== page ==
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Confusion about who is in charge can make coming home to roost difficult. The nice thing about an orchestra is that there is a conductor, and all that skill and strength of character that each artist brings is channeled into a satisfying performance. In fact, it is sharing of abundance at its best.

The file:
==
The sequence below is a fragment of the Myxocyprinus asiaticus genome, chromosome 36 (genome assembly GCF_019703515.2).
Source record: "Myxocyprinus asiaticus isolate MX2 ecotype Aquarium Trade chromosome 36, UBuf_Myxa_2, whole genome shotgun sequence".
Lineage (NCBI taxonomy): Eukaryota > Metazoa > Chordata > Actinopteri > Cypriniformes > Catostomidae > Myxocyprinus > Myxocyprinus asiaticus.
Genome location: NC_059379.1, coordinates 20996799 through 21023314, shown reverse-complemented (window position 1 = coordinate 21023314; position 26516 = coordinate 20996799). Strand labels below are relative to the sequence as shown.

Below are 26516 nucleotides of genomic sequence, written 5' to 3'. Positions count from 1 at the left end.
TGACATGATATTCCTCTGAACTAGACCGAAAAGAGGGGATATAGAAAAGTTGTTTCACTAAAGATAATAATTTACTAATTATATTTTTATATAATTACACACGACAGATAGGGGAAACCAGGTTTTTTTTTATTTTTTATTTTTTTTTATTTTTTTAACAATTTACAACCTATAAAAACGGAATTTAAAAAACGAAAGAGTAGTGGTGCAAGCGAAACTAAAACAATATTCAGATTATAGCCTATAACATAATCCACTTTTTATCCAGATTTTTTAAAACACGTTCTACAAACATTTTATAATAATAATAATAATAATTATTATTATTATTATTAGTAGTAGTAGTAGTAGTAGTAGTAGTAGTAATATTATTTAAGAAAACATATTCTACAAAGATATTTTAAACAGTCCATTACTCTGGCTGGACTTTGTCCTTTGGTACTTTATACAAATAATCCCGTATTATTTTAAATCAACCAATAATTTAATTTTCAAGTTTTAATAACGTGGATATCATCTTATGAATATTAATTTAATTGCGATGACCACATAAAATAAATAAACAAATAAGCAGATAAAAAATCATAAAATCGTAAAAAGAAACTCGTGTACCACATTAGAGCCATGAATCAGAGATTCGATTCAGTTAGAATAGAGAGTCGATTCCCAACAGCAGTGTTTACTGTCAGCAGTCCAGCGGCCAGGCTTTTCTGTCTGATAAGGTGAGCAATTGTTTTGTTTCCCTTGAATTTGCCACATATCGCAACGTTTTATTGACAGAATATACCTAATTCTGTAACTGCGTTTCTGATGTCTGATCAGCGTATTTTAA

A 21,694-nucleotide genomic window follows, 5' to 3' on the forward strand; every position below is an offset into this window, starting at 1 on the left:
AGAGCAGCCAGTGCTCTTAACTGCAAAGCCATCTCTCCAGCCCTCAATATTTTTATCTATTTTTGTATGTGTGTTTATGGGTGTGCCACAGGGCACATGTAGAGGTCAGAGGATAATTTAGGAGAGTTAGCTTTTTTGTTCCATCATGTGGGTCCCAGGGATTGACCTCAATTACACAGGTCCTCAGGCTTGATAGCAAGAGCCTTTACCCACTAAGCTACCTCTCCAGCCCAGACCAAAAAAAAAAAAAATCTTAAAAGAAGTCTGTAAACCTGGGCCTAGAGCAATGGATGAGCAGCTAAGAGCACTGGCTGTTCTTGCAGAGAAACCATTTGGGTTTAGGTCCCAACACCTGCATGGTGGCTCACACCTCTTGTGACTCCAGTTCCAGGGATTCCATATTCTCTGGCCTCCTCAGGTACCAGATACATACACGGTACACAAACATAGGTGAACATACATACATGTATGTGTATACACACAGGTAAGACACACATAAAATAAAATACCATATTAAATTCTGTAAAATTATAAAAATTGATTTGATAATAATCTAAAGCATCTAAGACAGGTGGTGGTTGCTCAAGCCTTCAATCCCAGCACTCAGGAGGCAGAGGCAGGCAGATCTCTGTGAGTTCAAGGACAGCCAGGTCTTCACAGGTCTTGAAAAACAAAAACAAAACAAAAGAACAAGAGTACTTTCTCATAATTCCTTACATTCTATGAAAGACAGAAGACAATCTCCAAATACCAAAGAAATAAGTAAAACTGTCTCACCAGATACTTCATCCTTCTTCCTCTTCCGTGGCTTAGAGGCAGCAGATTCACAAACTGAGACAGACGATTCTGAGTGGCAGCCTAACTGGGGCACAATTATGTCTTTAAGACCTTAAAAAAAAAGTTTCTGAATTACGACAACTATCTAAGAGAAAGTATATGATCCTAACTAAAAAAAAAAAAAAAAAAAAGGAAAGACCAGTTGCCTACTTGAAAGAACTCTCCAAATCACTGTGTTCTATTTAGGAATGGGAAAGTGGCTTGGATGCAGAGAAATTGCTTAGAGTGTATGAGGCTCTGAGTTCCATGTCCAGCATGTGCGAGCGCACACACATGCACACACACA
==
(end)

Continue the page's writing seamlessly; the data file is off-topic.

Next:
With the intentional cooperation of many individuals, musical ensembles become the suppliers of the conduits to our deepest desires and selves. Next time you attend a concert, whether it is an ensemble or a large symphony, recognize the exorbitant individual effort and cooperative giving each player has gifted you with. Perhaps this will open the doors to your desire to share whatever abundance you may find in your life, and pass it on to others in gratitude.